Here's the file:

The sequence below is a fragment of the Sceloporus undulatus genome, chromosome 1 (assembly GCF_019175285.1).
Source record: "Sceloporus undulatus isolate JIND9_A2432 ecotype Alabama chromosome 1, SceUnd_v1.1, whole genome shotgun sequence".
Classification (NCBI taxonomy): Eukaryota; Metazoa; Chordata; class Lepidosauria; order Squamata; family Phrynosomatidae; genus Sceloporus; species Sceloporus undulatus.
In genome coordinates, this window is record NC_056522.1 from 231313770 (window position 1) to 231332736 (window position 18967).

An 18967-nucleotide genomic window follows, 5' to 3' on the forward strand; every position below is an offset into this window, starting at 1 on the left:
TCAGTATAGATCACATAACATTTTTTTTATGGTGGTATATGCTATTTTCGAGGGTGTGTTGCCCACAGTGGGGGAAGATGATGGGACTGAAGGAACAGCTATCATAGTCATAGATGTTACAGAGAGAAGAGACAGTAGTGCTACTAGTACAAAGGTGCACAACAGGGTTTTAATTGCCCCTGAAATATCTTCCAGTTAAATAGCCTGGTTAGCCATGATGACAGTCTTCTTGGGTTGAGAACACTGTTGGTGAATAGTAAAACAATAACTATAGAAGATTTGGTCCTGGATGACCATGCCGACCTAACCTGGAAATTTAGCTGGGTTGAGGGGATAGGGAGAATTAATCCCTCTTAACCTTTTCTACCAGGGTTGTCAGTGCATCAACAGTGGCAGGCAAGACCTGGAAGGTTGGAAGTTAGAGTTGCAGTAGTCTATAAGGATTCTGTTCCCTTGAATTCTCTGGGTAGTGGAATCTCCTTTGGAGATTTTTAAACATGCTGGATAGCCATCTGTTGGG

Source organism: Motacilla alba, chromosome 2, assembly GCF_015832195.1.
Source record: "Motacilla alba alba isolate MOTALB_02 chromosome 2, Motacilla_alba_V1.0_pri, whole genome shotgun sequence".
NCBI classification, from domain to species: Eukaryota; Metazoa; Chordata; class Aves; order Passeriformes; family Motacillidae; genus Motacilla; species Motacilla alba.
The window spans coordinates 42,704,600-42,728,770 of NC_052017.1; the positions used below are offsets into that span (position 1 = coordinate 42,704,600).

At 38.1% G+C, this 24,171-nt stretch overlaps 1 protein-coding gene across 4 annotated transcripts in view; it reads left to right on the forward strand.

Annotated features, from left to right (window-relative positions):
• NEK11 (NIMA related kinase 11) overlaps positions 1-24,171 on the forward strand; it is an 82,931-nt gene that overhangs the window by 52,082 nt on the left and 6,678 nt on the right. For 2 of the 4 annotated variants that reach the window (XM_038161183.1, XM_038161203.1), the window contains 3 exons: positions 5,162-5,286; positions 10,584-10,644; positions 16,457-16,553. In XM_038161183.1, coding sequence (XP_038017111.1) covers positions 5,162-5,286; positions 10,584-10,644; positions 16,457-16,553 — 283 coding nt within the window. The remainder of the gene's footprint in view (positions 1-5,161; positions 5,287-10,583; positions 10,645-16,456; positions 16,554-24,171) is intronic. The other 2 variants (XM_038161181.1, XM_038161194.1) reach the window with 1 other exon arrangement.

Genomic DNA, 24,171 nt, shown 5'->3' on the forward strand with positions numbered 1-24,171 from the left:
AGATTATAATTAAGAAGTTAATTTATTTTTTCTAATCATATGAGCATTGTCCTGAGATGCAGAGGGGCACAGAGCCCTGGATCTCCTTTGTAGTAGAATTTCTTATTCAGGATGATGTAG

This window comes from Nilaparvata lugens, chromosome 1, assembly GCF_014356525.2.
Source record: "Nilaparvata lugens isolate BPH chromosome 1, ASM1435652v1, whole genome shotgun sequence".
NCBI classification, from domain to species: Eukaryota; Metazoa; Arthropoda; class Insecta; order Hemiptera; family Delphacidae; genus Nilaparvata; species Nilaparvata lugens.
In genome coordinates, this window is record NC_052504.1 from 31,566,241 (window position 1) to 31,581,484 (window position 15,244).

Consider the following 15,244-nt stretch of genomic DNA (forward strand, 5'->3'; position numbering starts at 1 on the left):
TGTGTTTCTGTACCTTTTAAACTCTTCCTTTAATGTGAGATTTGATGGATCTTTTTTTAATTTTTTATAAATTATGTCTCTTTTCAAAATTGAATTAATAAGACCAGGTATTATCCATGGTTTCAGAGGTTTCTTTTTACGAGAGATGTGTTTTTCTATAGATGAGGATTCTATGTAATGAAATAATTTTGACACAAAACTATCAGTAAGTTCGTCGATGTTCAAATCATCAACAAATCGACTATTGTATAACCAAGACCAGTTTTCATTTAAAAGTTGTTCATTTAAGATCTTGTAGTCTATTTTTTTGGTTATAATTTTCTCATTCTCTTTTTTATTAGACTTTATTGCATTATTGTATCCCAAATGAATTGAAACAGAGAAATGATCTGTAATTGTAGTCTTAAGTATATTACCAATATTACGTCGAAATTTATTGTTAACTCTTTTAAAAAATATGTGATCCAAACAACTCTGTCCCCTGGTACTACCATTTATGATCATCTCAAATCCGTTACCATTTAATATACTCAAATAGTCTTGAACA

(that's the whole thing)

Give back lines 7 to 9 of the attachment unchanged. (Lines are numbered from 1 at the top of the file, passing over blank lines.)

Source organism: Motacilla alba, chromosome 2, assembly GCF_015832195.1.
Source record: "Motacilla alba alba isolate MOTALB_02 chromosome 2, Motacilla_alba_V1.0_pri, whole genome shotgun sequence".
NCBI classification, from domain to species: Eukaryota; Metazoa; Chordata; class Aves; order Passeriformes; family Motacillidae; genus Motacilla; species Motacilla alba.